New Gods

I just finished reading Neil Gaiman’s American Gods, a novel premised on the idea that human superstitions and worship have given rise to real gods, pixies, leprechauns, etc.  Those ancient creatures are at war with new gods worshipped in America, gods of technology, TV, media, etc.  For what it is worth, I thoroughly enjoyed the read and would recommend it to that small segment of my readers that enjoys such things.

It got me thinking, though, about what gods are really worshipped in America.  I don’t think Neil Gaiman has it quite right, though he may be close.  After all, TV (the domain of the Media god) does have all the appearance of an idol.  It sits on an altar surrounded by our offerings — DVDs, Blurays, Game Consoles, and Media Players.  We gather around them.  Point our furniture at them, like so many pews in a church.   But just as the altar of a church isn’t what you worship, the TV isn’t the item of worship.  Sure, for some people it is, but for most it’s just a conduit.

It could be the noise maker that makes a single guy living alone feel less lonely.  It gives him the illusion of company.  Maybe he feels attached to the characters in the screen, like friends that are always there from week to week.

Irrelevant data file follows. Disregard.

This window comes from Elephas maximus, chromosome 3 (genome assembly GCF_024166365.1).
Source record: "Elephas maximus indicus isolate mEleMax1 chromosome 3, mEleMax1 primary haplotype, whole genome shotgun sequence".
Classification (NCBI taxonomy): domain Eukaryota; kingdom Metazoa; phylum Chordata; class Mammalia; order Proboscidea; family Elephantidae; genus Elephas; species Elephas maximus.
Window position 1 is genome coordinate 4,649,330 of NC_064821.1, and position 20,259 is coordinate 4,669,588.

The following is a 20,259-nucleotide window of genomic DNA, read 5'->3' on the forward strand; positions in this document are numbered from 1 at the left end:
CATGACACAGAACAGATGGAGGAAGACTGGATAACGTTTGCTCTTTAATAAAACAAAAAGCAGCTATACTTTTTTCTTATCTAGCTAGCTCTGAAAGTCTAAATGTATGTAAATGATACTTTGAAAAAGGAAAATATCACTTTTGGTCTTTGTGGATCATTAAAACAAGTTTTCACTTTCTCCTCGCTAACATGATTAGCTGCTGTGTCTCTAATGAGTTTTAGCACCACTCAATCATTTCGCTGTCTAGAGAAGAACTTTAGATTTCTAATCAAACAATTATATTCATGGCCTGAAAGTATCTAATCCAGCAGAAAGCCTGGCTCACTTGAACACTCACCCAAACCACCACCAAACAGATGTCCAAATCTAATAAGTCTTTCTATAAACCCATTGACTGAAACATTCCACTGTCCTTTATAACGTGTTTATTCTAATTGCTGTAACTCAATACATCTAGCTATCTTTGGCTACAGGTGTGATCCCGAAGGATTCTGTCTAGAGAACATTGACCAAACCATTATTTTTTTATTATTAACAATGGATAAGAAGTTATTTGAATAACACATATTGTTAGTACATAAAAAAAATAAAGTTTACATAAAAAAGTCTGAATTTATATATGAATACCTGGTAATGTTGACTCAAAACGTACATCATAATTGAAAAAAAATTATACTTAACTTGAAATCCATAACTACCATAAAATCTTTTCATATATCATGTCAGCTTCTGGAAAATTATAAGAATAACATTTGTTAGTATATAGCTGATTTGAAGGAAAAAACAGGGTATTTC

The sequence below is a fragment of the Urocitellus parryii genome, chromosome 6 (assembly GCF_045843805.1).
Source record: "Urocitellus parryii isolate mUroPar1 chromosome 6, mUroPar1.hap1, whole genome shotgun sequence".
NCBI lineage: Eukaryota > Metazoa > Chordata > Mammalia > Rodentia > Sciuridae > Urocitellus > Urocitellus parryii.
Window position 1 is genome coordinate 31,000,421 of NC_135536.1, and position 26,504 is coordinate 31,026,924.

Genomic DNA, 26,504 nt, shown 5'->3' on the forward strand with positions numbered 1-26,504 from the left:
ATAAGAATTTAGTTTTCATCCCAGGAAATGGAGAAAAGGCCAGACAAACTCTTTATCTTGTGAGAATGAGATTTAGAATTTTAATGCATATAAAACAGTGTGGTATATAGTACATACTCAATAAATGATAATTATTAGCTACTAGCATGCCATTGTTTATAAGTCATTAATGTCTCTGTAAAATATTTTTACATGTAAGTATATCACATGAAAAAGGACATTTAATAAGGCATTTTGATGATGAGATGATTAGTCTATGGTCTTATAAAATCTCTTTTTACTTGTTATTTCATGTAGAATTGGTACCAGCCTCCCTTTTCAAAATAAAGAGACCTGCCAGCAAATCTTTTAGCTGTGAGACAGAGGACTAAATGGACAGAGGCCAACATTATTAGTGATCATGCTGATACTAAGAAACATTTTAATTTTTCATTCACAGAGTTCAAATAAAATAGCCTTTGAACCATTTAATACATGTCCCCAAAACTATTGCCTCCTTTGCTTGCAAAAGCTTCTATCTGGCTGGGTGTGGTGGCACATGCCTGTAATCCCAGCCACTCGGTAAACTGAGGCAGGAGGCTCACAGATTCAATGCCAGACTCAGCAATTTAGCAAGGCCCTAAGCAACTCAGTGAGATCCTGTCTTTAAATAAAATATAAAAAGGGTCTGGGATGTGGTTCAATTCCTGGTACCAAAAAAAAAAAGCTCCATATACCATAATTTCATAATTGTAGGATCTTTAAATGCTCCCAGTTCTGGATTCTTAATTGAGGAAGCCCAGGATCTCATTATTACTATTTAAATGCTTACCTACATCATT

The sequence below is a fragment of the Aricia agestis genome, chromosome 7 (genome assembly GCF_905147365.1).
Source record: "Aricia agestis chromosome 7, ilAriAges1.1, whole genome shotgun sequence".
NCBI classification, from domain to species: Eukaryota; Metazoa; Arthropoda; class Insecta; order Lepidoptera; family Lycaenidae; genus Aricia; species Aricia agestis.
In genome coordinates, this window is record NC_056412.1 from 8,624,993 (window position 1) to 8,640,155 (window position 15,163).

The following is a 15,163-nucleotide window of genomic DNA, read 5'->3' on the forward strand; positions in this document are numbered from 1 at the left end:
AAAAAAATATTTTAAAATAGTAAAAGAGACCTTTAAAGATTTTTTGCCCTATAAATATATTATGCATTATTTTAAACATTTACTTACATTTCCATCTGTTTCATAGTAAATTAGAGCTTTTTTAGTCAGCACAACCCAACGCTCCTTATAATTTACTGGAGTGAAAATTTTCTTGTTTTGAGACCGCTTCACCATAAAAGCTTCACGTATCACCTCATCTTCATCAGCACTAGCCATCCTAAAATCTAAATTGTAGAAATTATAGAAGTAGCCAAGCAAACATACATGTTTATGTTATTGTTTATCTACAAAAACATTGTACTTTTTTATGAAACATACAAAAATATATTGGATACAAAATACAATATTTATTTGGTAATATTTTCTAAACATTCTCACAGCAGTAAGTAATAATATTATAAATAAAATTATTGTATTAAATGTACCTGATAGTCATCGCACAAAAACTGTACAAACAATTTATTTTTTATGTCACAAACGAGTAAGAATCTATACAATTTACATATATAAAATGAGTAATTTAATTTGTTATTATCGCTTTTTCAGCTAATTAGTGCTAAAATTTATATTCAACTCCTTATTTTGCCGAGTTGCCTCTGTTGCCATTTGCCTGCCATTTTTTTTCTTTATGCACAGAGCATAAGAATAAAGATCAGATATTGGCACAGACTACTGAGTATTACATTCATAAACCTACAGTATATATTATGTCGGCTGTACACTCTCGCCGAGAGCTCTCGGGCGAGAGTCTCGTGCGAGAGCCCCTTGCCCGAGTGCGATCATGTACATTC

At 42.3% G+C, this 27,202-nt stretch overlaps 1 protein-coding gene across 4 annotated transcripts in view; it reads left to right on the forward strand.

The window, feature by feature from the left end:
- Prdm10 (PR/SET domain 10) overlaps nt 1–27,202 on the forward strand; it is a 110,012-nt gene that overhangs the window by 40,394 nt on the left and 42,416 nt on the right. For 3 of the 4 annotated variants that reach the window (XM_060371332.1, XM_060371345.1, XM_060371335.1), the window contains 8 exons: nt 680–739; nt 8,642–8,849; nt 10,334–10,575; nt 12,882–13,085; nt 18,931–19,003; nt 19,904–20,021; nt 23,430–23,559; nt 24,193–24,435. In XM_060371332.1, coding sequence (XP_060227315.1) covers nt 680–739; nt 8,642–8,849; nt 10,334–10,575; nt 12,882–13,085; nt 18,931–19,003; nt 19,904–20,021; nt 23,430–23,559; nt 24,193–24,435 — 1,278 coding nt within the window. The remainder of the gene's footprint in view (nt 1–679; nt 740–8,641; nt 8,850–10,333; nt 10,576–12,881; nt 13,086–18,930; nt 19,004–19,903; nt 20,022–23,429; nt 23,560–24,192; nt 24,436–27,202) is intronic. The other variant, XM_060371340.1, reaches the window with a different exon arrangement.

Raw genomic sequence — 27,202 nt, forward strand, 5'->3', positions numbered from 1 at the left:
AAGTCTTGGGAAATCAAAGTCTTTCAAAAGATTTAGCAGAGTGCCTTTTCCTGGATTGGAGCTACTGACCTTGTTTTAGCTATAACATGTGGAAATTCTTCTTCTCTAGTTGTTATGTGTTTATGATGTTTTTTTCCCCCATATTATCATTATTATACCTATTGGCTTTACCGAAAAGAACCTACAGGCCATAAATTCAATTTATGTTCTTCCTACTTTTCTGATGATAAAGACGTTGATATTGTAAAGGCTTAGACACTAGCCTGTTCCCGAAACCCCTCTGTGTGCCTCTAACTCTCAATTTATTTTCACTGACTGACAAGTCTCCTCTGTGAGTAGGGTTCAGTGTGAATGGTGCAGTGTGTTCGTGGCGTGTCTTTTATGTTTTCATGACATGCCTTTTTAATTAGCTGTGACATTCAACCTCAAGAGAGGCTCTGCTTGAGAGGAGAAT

It could be the only connection with home a weary traveler as.  He stops at a hotel, flips on the TV, and is greeted by the same voices and faces he sees on the TV at home.  It’s the closest he has to being home.

Some are just looking for a good story — one where everything turns out ok and anything can be solved in just 24 minutes.  (30 if you pause for commercials, but who does?)  Some TV shows actually border on artistic.  They’re crafted like a good movie with literary geniuses writing the scripts.

Some come to the TV looking for heroes — indomitable personalities that swoop in just in the knick of time to make things right.  Someone or something to believe in when the world seems inscrutable.

But not all the needs they meet are so innocuous.  Televisions are also the manner in which we celebrate vanity and pettiness.  We gather around our TV sets to watch reality unfold but the realities we pick are often those of the worst people we can find.  We tell ourselves that we’re just watching ironically, but some are emulating, others wishing, and most are propping themselves up with a common lie — “I might be bad but I’m not that bad.”  Of course not, but you are taking time out of your week to fund someone’s trivialities.

Those are the gods that really have the most sway in television — wealth, vanity, and pettiness.  And people do yearn for these things! Trading riches for possessions, self-esteem for oneupmanship, and love for lust.

Today, it was brought to my attention that MSNBC — which bills itself as a news outlet — cut from an interview with a congresswoman (you know, someone who runs the country) talking about the NSA (you know, the guys that are reading all of your emails) to inform us that a teenager would be going to court for DUI.  You can see the video here.  There you have it.  MSNBC does these things because that’s what people care about.  We don’t care about governance or ethics.  We traded the grand for the mundane — like a spoiled teenager acting like a spoiled teenager.  These are our gods.

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